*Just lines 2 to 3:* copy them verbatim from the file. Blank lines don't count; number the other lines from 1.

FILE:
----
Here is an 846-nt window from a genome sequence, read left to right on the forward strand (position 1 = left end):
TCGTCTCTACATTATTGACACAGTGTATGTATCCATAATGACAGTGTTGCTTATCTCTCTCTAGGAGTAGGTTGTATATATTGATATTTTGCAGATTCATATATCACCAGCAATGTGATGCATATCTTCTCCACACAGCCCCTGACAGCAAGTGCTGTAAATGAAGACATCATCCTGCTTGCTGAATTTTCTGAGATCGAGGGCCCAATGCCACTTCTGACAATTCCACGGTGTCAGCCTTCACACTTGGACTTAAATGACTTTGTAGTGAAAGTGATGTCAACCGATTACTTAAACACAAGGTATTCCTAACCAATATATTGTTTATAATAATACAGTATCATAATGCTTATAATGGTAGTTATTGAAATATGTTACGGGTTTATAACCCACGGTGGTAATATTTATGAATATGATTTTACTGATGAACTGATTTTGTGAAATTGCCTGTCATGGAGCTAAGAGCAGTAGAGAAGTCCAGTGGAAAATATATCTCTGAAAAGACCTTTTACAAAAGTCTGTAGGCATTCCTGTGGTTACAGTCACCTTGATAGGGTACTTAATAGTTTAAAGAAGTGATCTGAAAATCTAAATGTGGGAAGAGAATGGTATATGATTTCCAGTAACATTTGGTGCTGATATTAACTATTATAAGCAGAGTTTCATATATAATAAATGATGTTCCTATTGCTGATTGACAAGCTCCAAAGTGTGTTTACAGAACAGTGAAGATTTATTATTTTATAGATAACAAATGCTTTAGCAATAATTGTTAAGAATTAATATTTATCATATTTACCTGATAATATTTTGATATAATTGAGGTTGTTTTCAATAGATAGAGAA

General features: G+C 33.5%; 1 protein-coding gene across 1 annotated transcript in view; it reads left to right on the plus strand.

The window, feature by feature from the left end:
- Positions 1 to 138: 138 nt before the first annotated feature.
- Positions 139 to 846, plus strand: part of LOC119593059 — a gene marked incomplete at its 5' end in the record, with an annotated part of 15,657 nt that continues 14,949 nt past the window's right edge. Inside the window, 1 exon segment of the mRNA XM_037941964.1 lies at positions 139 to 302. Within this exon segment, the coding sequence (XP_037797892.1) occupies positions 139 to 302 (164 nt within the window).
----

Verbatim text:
TCGTCTCTACATTATTGACACAGTGTATGTATCCATAATGACAGTGTTGCTTATCTCTCTCTAGGAGTAGGTTGTATATATTGATATTTTGCAGATTCATATATCACCAGCAATGTGATGCATATCTTCTCCACACAGCCCCTGACAGCAAGTGCTGTAAATGAAGACATCATCCTGCTTGCTGAATTTTCTGAGATCGAGGGCCCAATGCCACTTCTGACAATTCCACGGTGTCAGCCTTCACACTTGGACTTAAATGACTTTGTAGTGAAAGTGATGTCAACCGATTACTTAAACACAAGGTATTCCTAACCAATATATTGTTTATAATAATACAGTATCATAATGCTTATAATGGTAGTTATTGAAATATGTTACGGGTTTATAACCCACGGTGGTAATATTTATGAATATGATTTTACTGATGAACTGATTTTGTGAAATTGCCTGTCATGGAGCTAAGAGCAGTAGAGAAGTCCAGTGGAAAATATATCTCTGAAAAGACCTTTTACAAAAGTCTGTAGGCATTCCTGTGGTTACAGTCACCTTGATAGGGTACTTAATAGTTTAAAGAAGTGATCTGAAAATCTAAATGTGGGAAGAGAATGGTATATGATTTCCAGTAACATTTGGTGCTGATATTAACTATTATAAGCAGAGTTTCATATATAATAAATGATGTTCCTATTGCTGATTGACAAGCTCCAAAGTGTGTTTACAGAACAGTGAAGATTTATTATTTTATAGATAACAAATGCTTTAGCAATAATTGTTAAGAATTAATATTTATCATATTTACCTGATAATATTTTGATATAATTGAGGTTGTTTTCAATAGATAGAGAA

General features: G+C 33.5%; 1 protein-coding gene across 1 annotated transcript in view; it reads left to right on the plus strand.